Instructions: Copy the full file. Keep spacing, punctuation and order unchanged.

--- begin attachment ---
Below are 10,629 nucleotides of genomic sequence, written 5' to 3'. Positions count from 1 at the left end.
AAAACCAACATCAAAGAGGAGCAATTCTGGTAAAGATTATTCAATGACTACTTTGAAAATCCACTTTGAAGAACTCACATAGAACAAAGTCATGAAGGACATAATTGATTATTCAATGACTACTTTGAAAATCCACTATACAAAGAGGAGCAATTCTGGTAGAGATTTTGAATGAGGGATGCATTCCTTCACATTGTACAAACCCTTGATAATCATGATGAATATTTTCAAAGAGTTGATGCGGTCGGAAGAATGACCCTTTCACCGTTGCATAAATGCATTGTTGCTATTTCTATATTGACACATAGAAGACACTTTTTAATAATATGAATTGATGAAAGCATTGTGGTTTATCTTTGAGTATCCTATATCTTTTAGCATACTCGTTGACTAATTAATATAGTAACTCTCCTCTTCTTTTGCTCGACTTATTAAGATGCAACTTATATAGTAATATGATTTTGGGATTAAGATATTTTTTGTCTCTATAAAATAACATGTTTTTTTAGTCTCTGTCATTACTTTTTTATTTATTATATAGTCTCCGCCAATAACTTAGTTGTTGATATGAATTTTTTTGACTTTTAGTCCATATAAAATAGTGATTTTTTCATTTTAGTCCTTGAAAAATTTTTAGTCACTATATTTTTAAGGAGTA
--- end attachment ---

Below are 10,629 nucleotides of genomic sequence, written 5' to 3'. Positions count from 1 at the left end.
AAAACCAACATCAAAGAGGAGCAATTCTGGTAAAGATTATTCAATGACTACTTTGAAAATCCACTTTGAAGAACTCACATAGAACAAAGTCATGAAGGACATAATTGATTATTCAATGACTACTTTGAAAATCCACTATACAAAGAGGAGCAATTCTGGTAGAGATTTTGAATGAGGGATGCATTCCTTCACATTGTACAAACCCTTGATAATCATGATGAATATTTTCAAAGAGTTGATGCGGTCGGAAGAATGACCCTTTCACCGTTGCATAAATGCATTGTTGCTATTTCTATATTGACACATAGAAGACACTTTTTAATAATATGAATTGATGAAAGCATTGTGGTTTATCTTTGAGTATCCTATATCTTTTAGCATACTCGTTGACTAATTAATATAGTAACTCTCCTCTTCTTTTGCTCGACTTATTAAGATGCAACTTATATAGTAATATGATTTTGGGATTAAGATATTTTTTGTCTCTATAAAATAACATGTTTTTTTAGTCTCTGTCATTACTTTTTTATTTATTATATAGTCTCCGCCAATAACTTAGTTGTTGATATGAATTTTTTTGACTTTTAGTCCATATAAAATAGTGATTTTTTCATTTTAGTCCTTGAAAAATTTTTAGTCACTATATTTTTAAGGAGTA